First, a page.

Subpod could be saving your school money on waste disposal, so there doesn’t seem to be any reason not to add some composting duties to the cleaning or maintenance departments to-do list!

How does our school ‘start small’ if we have over three hundred kids? If we buy only one or two compost units, won’t they overfill?

You can still start with one or two Subpods, just set realistic targets for how much food waste you will compost in them every week. Once you’re accustomed to the process and have the routine figured out, you can expand your number of Subpods and increase your composting.

If we don’t have a garden at our school, what can we do with the compost?

Composting is so important to keeping the biodiversity of our planets alive. If you don’t have an outdoor garden, your indoor plants will benefit from the compost. Otherwise you can share the love with neighbours, community gardens or nurseries who really cherish the ‘black gold’ compost from vermicomposting. You may even be able to use it to raise funds for other gardening projects!

How often do we need to clean our Subpod?

Realistically, once or twice a year if you’re composting regularly.

The frequency of cleaning is dependent on a few factors, such as your local climate, the types of food waste being composted and the carbon materials used.

A great idea is to load up your Subpods before the school shuts for holidays, and harvest your compost when it opens again. This gives your worms time to turn all your waste into compost, and you could use the opportunity to clean the Subpods too. Then it's a fresh start for a fresh term!

Can we increase the speed and efficiency of our Subpods?

You can, by investing in and using a Macerator. This is a large shredding machine that chops up your food waste into tiny pieces, making it easier for the worms and microbes to break it down.

We've also noticed that schools produce a lot of bread and fruit food waste. Cutting up the fruit waste into smaller pieces really will speed things along, as will wetting the bread so it breaks down. Using lots of carbon materials is essential too!

What if the school kids don’t want to put their hands into the compost?

The Subpod Compost Aerator allows you to mix and aerate your compost easily, hands-free! We have found that once kids start getting their hands in the dirt a bit, they really enjoy it. They can even start out wearing gloves if they’re nervous. Handling the soil helps them understand where their food comes from, and how important it is to look after the earth.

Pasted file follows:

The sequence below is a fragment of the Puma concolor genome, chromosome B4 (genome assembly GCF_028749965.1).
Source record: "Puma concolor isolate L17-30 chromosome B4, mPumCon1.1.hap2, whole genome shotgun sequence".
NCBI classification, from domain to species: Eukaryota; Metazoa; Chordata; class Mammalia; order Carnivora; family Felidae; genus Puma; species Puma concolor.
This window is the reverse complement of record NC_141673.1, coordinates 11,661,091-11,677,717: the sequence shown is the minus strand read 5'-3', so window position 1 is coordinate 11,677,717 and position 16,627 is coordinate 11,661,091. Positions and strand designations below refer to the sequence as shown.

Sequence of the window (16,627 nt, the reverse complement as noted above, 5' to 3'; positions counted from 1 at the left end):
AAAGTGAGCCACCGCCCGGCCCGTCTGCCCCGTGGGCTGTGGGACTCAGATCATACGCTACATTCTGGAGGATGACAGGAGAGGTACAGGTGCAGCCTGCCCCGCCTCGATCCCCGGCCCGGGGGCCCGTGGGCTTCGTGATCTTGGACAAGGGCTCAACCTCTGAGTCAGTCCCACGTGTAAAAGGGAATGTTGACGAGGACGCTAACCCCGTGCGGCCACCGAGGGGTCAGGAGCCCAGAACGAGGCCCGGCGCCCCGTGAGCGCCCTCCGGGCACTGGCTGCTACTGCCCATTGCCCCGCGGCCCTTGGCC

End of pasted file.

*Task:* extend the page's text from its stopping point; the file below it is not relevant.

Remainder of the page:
How do we get coached in practically adopting Subpod and making it work at our school?

We are happy to offer live Zoom sessions to help you start your composting journey. We can guide you along the way, answering your questions as you get more familiar with Subpod worm farms.

We also have a lot of resources online, and a super awesome customer support team. So simply reach out, because we’re here to help and are just a phone call, email or Zoom meeting away!

A Subpod in Schools Case Study

Located in Northern New South Wales in Australia, Lindisfarne Grammar is a school that’s adopted the Subpod system of composting. They now have 42 Subpods around their grounds, significantly reducing their environmental footprint and producing a lot of garden-boosting compost!

Have a look at this video about the Lindisfarne Grammar composting project:

Any More Questions?

If you want to know more about Subpod and composting at your school, or have questions that aren’t covered in the above, we’d love to hear from you! Please get in touch, we have a knowledgeable team of compost gurus just waiting to help!

Ready to Start Composting?

Our worm farms are the easy-to-use home compost system!